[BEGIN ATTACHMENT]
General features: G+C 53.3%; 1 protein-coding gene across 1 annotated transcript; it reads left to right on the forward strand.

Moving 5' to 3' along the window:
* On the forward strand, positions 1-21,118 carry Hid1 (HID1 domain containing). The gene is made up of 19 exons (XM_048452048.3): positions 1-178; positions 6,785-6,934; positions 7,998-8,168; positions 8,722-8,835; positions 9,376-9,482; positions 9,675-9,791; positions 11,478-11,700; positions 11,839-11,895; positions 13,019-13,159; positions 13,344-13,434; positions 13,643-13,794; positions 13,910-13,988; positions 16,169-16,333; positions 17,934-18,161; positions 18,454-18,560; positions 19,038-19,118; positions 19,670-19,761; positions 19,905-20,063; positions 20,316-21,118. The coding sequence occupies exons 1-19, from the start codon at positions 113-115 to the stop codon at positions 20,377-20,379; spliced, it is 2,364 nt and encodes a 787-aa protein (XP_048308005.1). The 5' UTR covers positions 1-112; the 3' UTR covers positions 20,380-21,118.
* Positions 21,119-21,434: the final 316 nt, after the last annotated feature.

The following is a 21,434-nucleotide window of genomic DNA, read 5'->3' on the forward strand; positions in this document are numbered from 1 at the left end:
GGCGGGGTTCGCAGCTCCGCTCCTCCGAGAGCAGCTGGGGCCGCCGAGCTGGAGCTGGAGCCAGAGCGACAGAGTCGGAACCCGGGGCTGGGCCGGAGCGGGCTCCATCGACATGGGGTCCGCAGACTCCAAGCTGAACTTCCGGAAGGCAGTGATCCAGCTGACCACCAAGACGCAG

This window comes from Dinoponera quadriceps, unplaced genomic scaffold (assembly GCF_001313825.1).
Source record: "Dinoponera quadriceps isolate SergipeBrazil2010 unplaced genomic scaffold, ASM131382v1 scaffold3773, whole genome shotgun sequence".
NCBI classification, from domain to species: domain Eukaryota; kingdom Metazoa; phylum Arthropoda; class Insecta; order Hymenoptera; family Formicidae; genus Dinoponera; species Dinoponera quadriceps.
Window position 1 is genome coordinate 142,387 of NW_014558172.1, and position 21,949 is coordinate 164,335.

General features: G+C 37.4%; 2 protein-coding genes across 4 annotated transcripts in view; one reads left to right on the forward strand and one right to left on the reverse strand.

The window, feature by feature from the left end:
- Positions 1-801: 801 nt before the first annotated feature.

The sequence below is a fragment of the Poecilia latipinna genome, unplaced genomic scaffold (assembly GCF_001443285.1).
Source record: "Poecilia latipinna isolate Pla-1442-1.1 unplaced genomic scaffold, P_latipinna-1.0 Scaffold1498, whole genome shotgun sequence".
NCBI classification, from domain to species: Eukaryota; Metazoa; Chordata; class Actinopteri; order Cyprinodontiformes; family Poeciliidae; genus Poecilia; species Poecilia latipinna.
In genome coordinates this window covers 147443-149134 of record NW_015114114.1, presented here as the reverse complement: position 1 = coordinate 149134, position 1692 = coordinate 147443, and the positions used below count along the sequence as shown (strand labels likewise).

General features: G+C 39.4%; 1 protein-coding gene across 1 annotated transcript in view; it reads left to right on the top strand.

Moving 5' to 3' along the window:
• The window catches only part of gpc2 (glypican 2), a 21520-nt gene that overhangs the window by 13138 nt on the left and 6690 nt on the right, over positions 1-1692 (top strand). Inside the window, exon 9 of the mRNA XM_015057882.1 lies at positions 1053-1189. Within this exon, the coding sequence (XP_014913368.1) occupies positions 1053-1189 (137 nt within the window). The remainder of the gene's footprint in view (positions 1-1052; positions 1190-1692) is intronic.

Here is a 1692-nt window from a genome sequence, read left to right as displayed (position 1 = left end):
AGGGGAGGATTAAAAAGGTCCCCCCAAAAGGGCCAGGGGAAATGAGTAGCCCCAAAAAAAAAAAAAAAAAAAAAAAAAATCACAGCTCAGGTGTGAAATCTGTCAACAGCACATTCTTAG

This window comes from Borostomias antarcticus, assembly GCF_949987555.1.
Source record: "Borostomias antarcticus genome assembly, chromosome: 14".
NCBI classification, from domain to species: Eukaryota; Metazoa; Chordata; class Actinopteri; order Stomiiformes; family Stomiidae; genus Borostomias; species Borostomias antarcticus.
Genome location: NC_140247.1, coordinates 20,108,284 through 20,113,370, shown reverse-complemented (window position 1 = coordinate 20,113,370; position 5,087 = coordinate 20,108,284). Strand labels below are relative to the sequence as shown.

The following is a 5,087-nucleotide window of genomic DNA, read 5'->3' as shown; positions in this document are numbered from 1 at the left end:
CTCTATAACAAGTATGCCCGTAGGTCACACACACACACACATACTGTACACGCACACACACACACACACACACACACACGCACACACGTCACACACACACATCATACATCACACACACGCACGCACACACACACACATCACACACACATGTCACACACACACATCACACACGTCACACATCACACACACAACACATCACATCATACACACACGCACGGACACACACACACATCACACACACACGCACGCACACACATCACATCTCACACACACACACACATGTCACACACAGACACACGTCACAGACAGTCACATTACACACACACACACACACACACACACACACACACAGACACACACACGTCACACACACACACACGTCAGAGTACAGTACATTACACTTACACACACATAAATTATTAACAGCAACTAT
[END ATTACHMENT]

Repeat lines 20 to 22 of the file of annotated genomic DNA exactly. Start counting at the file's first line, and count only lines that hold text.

• The window catches only part of gpc2 (glypican 2), a 21520-nt gene that overhangs the window by 13138 nt on the left and 6690 nt on the right, over positions 1-1692 (top strand). Inside the window, exon 9 of the mRNA XM_015057882.1 lies at positions 1053-1189. Within this exon, the coding sequence (XP_014913368.1) occupies positions 1053-1189 (137 nt within the window). The remainder of the gene's footprint in view (positions 1-1052; positions 1190-1692) is intronic.

Here is a 1692-nt window from a genome sequence, read left to right as displayed (position 1 = left end):
AGGGGAGGATTAAAAAGGTCCCCCCAAAAGGGCCAGGGGAAATGAGTAGCCCCAAAAAAAAAAAAAAAAAAAAAAAAAATCACAGCTCAGGTGTGAAATCTGTCAACAGCACATTCTTAG